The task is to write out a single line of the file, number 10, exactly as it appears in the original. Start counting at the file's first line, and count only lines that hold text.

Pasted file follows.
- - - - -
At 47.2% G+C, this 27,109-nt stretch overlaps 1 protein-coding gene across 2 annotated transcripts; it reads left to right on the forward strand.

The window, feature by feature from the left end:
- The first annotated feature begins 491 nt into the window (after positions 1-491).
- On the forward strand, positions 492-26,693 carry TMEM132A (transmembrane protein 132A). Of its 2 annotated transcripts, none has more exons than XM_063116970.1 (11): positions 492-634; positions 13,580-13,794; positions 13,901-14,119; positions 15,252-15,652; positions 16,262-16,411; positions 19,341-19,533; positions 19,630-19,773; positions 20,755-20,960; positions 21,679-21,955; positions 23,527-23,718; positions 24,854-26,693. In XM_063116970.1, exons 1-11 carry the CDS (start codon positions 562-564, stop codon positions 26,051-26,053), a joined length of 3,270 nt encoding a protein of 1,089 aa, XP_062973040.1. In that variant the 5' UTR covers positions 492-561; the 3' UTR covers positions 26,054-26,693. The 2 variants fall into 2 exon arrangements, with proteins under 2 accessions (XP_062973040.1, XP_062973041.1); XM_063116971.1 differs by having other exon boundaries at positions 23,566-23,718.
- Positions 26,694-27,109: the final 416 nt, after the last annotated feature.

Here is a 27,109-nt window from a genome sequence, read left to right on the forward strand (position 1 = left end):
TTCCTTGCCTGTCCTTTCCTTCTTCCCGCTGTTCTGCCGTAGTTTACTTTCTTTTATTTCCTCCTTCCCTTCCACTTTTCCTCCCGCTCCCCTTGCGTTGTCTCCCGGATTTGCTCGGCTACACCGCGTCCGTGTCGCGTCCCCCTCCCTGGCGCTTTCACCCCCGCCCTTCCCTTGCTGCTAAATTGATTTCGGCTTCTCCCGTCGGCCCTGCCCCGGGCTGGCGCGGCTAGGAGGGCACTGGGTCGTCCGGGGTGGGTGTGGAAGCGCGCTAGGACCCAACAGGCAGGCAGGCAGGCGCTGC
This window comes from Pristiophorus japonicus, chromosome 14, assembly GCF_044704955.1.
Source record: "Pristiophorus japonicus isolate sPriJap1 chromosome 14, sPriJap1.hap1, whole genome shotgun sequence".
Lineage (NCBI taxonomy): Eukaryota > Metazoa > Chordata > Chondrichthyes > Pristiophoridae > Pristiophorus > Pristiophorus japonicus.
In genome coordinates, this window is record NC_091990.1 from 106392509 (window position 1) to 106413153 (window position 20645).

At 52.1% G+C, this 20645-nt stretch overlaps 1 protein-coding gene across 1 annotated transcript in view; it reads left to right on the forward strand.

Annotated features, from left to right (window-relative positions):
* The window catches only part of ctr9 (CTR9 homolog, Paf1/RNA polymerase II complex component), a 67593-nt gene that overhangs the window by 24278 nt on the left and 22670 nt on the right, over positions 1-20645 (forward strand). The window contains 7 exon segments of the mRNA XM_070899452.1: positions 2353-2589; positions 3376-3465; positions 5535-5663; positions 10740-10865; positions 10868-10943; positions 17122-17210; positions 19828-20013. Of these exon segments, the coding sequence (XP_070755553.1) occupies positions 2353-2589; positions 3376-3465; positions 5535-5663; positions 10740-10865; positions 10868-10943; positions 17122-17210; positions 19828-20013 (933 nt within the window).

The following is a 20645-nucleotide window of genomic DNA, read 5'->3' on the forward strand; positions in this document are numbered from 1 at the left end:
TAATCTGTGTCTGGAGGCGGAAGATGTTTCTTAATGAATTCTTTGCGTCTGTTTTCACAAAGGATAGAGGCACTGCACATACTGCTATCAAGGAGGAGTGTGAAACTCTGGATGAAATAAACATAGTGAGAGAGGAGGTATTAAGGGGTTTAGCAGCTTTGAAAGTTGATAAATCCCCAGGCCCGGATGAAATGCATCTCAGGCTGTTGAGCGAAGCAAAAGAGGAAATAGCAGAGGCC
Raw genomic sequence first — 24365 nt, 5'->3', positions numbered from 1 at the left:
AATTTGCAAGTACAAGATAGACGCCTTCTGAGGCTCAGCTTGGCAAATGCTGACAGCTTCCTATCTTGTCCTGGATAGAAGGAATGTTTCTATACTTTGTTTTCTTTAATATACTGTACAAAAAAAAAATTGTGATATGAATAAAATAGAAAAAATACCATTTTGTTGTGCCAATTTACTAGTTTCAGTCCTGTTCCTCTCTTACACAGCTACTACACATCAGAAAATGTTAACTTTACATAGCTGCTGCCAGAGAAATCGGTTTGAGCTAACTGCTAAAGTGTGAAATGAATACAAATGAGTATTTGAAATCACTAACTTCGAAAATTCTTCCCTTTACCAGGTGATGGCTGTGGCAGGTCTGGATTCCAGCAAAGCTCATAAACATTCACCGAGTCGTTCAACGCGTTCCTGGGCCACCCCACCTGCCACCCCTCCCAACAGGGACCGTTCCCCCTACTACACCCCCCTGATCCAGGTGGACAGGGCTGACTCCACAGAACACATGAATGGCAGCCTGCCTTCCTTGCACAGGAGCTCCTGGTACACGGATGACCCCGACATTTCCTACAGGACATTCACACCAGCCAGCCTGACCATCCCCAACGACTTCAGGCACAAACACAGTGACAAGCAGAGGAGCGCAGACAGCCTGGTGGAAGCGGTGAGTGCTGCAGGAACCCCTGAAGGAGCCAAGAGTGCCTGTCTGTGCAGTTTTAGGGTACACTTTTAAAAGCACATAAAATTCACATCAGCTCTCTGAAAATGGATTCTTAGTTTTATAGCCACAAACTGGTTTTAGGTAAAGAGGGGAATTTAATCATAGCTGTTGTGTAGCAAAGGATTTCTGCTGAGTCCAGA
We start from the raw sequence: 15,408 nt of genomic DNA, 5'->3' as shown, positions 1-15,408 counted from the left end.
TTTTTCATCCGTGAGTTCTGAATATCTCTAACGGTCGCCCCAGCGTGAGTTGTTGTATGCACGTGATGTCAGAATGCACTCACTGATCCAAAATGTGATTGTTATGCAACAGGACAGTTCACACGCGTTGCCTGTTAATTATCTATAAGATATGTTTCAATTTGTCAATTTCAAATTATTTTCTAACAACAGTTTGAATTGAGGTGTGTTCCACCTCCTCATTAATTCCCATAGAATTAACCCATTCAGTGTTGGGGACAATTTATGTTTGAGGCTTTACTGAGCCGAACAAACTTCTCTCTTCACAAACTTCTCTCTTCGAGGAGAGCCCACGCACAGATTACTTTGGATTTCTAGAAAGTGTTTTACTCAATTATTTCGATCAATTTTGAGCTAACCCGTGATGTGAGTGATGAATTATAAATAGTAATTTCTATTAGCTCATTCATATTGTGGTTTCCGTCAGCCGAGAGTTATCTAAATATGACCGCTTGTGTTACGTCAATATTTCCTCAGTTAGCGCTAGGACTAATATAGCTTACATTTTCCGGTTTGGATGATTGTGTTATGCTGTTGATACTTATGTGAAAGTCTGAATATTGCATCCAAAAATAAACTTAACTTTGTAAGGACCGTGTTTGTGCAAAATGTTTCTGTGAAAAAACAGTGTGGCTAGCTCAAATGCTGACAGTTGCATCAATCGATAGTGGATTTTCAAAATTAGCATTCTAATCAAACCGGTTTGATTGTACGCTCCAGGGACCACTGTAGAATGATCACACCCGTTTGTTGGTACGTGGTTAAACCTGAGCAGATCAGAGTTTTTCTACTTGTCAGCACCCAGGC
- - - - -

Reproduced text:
Lineage (NCBI taxonomy): Eukaryota > Metazoa > Chordata > Chondrichthyes > Pristiophoridae > Pristiophorus > Pristiophorus japonicus.